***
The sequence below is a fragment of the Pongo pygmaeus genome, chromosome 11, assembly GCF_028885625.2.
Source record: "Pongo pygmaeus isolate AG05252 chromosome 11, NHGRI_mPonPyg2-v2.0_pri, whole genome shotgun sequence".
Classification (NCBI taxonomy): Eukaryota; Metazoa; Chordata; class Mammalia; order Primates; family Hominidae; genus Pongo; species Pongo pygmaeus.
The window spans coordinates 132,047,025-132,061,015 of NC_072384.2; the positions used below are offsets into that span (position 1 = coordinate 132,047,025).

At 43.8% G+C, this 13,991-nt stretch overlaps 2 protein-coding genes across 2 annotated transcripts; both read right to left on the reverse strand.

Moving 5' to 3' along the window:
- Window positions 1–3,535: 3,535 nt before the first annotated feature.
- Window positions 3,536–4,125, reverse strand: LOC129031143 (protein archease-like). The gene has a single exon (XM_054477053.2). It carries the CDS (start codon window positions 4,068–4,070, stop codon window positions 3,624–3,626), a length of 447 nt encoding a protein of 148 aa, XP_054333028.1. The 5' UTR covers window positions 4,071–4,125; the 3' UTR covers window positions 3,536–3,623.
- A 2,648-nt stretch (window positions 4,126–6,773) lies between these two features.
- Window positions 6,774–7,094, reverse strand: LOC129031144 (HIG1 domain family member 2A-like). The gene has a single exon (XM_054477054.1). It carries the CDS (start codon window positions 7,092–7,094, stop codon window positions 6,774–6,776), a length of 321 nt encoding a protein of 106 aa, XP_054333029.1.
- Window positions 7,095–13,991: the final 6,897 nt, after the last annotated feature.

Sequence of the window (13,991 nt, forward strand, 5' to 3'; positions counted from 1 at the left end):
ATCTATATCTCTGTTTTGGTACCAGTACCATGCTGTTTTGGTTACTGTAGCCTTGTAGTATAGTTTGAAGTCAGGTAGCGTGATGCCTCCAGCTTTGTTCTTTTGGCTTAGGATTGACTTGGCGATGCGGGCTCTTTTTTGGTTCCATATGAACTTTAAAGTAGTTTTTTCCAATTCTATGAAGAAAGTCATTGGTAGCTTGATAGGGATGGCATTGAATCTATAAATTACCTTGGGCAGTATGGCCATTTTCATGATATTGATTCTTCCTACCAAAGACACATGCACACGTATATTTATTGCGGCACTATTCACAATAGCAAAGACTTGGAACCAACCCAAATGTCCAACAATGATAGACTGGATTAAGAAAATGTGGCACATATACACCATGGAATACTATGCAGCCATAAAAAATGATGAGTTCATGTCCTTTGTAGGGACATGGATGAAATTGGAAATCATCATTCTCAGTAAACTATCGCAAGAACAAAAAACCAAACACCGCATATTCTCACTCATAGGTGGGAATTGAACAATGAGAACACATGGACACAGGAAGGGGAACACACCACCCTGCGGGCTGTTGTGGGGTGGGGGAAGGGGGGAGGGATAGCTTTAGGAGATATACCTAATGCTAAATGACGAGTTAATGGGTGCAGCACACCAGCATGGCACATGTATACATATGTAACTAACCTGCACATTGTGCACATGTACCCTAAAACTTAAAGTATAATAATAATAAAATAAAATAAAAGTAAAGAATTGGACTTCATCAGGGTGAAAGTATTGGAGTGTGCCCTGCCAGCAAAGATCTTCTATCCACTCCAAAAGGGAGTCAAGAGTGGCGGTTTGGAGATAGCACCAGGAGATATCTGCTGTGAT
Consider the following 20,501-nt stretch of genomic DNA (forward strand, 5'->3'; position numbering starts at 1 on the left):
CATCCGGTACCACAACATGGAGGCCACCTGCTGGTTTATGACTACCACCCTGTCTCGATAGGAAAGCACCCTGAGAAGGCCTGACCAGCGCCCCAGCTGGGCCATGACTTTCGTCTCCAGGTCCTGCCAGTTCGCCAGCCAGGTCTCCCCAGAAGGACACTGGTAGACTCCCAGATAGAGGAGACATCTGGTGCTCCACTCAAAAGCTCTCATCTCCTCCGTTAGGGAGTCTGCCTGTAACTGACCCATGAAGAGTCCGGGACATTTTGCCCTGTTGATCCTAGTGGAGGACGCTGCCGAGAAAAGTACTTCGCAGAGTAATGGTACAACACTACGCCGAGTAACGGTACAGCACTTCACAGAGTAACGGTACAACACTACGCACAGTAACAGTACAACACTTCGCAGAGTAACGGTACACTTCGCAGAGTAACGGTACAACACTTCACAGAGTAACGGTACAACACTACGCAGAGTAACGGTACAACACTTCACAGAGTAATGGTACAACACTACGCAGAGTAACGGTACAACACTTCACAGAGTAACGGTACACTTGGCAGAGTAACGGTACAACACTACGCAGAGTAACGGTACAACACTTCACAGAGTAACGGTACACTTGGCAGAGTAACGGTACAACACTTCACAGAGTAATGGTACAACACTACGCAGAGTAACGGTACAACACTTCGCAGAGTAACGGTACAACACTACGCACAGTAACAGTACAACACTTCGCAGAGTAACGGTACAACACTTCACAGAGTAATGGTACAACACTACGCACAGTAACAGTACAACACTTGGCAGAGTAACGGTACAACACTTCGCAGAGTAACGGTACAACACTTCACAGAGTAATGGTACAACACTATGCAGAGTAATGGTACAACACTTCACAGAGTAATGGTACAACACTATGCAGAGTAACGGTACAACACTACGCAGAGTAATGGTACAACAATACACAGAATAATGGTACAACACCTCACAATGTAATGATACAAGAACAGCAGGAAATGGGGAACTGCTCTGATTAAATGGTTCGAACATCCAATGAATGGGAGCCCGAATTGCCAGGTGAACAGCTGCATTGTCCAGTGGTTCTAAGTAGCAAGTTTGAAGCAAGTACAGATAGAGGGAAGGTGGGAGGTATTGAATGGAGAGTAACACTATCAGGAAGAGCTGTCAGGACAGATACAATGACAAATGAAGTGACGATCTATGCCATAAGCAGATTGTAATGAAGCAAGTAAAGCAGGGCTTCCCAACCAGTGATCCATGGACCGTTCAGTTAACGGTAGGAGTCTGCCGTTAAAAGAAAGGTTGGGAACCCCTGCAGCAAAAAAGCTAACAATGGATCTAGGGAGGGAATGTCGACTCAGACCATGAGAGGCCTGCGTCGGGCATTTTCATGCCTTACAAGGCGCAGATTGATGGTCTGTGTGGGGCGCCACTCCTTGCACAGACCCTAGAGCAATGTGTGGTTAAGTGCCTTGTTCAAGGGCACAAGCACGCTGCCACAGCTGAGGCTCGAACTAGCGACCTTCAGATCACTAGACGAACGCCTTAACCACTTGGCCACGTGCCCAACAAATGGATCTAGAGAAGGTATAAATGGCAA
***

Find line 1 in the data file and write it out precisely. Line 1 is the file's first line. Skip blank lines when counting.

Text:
The sequence below is a fragment of the Pongo pygmaeus genome, chromosome 11, assembly GCF_028885625.2.